A recently released black-produced movie called "Menace II Society"
may inspire viewers to kill yet more Koreans. In the opening scenes, a
Korean grocer mutters an insult to a young black who promptly shoots him
in the head. He then runs to the back of the store, shoots the grocer's
wife and steals the video tape from the surveillance camera. Later in the
film he boastfully plays – and replays – the tape for his friends, lingering
lovingly over the moment when he blows out the grocer's brains.
The New York Times (May 26, 1993) goes on to note the movie's
"endless litany of sullen profanities" and calls the frequent violence
"some of the bloodiest and most unsettling ever shown in a commercial film."
Not even The Times could stomach some of the movie's heavy-handed
politics. When white police pull the heroes off the street and beat them
up for absolutely no reason, the reviewer calls the scene "gratuitous."
Nevertheless, The Times calls the movie "a very flashy debut" for
the two black brothers, Allen and Albert Hughes, who directed the movie.[
Stephen Holden, "Teen-Agers Living Under the Gun," NYT, 5/26/93,
Blacks have complained for years about "negative role models" and "stereotyping"
in movies. Now that they are making movies of their own, it is edifying
to note the uplifting fare they are offering young viewers.
The Dying City
Detroit is another American city that is dying as its people change.
In the last 40 years the population dropped by half, as whites fled the
rising tide. Now there are whole city blocks without a single occupied
building. Others have only two or three.
Marie Farrell-Donaldson, has proposed an economy measure that would keep
the city from having to offer street cleaning, police protection, sewers,
electricity, and garbage collection to vacant blocks – bulldoze and decommission
them. The few remaining inhabitants would be relocated, and great chunks
of the city would simply cease to exist. They could be fenced off or revert
to "nature." In either case, the city would no longer be responsible for
services.[ Day of the Bulldozer, Economist, 5/8/93, p. 33.]
Miss Farrell-Donaldson's economy measure has not yet been approved,
but what more vivid image could one ask for of the march of barbarism?
Blacks have not merely squeezed the life out of a bustling city built by
whites; now they are considering flattening whole blocks of it.
How the Other Half Lives
Kayesean Blackledge was born in New York City four years ago to a 14
year old who has since had three more children. Since mother Blackledge
was judged incompetent by the court, Kayesean was turned over to an older
relative named Dana Blackledge-Poole. In 1981, "Miss" Blackledge-Poole
had a sex change operation, so when the court made her the legal guardian
of young Kayesean, she had previously been a man. She is known to some
people as Kayesean's "aunt," to others as his "uncle." Miss Blackledge-Poole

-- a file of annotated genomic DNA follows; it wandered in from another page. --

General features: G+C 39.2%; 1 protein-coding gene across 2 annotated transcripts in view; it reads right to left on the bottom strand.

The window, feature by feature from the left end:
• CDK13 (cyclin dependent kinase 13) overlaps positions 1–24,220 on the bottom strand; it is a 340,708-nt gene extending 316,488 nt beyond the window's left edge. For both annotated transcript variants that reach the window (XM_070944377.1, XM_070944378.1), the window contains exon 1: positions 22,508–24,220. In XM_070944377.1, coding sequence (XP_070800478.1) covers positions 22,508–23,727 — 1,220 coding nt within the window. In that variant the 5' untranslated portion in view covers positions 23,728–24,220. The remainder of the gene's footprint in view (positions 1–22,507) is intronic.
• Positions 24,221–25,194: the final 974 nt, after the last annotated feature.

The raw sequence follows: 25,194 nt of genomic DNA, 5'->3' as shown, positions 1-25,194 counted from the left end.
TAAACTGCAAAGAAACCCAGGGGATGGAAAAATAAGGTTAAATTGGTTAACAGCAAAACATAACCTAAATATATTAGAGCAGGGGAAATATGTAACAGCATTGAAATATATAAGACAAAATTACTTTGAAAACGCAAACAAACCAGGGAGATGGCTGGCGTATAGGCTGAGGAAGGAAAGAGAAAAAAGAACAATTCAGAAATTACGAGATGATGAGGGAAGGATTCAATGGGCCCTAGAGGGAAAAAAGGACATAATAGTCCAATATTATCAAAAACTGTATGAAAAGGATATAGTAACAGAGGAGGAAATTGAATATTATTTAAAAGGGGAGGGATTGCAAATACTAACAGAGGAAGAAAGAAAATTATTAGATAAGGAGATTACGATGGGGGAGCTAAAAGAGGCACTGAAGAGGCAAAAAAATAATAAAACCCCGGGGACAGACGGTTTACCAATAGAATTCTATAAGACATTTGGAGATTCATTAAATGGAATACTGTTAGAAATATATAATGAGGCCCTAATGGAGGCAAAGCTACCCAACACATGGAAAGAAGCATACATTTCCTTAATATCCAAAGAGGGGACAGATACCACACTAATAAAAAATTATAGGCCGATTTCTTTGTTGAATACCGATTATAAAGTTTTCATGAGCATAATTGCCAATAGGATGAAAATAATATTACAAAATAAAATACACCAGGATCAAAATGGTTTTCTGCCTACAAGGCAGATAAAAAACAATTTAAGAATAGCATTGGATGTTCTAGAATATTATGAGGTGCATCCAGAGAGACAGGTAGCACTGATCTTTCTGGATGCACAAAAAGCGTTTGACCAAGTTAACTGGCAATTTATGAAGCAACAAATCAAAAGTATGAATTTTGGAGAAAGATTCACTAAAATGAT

is now "married" to Stephan Poole, a New York sanitation department worker,
and was last heard of from the hospital where she was recovering after
her "husband" stabbed her several times with a knife.
All of this came to public attention only because someone recently beat
Kayesean, then strangled him, and dumped him down a garbage chute. It took
police several days to discover his "parents" because neither had reported
him missing. Mr. Poole appears to be the most likely murder suspect.[ Kayesean
and his 'mommies', New York Post, 5/25/93, p. 20.]
Is Secession the Answer?
Rio Grande Do Sul, the southernmost state of Brazil, is 85 percent white,
which makes it more European than the United States. Its residents are
increasingly angry about paying more and more taxes that disappear into
the poverty-stricken North. Since 1990, half a dozen separatist movements
have sprung up in the state and approximately one third of the population
supports secession in some form.
There have already been strong measures to seal off the indigent North.
About a dozen cities in the state have adopted immigration controls to
keep out Northerners. Last year, the town of Novo Hamburgo turned back
a convoy of trucks that were bringing jobless poor people to the South.
The separatists have, of course, been called Nazis and fascists, but
Irton Marx, a secessionist leader is confident that his movement will eventually
succeed. "There is no way the press or the government can hold us back,"
he says.[ James Brooke, White Flight in Brazil? Secessionist Caldron Boils,"
Make 'Em Pay
Benjamin Hooks, the former head of the NAACP, recently defended the
fact that the organization not only has 50,000 white members but that much
of its funding comes from large, white-owned corporations. "White people
caused this problem, and why should they not pay to get rid of it?" he
said.[ Words of the Week, Jet, 5/3/93.]
Make Them Pay, Too
Every year, Americans default on about $3 billion in federal student
loans. Ordinarily, if the students of a school have an average default
rate of more than 25 percent over a period of three years, the school is
no longer eligible for federal loans. The 107 "historically black colleges"